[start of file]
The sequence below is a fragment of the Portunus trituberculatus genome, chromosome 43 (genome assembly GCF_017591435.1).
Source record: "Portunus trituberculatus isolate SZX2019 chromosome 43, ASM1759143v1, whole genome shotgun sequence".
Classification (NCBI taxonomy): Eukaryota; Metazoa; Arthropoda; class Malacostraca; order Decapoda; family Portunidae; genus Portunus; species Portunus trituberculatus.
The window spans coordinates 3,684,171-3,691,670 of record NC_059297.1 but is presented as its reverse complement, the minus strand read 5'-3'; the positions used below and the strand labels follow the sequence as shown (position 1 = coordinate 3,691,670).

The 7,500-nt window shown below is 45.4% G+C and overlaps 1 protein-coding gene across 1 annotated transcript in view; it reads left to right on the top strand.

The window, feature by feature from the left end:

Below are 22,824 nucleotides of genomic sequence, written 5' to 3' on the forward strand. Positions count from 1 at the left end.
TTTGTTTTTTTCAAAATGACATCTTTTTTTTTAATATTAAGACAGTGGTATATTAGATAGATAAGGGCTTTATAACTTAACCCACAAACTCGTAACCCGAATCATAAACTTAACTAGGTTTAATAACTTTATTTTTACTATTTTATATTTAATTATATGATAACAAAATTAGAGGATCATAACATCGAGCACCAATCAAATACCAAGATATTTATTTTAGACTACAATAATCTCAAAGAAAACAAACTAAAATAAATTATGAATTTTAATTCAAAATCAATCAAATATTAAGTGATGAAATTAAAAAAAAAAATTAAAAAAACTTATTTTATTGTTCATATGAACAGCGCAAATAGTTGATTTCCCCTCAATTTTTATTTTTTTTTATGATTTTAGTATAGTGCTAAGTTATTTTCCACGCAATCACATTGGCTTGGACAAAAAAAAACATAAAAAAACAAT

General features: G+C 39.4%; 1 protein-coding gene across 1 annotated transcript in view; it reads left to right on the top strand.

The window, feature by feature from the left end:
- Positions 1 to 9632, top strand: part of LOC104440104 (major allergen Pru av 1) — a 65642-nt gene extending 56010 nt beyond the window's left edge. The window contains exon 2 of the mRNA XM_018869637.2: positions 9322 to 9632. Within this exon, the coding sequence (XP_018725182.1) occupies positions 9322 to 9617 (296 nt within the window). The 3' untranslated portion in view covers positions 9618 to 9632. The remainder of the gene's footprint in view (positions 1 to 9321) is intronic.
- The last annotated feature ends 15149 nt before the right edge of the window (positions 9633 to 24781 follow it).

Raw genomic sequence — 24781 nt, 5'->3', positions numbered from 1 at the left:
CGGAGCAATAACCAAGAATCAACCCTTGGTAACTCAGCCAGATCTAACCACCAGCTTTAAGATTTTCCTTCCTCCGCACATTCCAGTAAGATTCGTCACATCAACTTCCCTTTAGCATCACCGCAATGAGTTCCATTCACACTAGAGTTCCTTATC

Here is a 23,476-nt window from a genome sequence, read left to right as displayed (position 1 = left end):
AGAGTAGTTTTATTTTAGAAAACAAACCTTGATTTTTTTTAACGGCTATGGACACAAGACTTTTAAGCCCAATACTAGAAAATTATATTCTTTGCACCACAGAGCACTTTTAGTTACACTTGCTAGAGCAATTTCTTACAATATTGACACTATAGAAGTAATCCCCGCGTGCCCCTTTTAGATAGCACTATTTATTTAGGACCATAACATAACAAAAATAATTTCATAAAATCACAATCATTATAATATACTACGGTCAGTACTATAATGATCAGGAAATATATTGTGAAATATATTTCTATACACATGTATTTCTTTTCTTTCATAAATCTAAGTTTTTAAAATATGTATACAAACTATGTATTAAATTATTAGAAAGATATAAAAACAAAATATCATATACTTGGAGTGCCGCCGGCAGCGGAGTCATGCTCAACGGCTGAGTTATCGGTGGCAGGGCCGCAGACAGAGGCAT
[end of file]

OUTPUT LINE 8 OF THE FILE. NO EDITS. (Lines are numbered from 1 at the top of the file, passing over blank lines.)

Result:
TTTGTTTTTTTCAAAATGACATCTTTTTTTTTAATATTAAGACAGTGGTATATTAGATAGATAAGGGCTTTATAACTTAACCCACAAACTCGTAACCCGAATCATAAACTTAACTAGGTTTAATAACTTTATTTTTACTATTTTATATTTAATTATATGATAACAAAATTAGAGGATCATAACATCGAGCACCAATCAAATACCAAGATATTTATTTTAGACTACAATAATCTCAAAGAAAACAAACTAAAATAAATTATGAATTTTAATTCAAAATCAATCAAATATTAAGTGATGAAATTAAAAAAAAAAATTAAAAAAACTTATTTTATTGTTCATATGAACAGCGCAAATAGTTGATTTCCCCTCAATTTTTATTTTTTTTTATGATTTTAGTATAGTGCTAAGTTATTTTCCACGCAATCACATTGGCTTGGACAAAAAAAAACATAAAAAAACAAT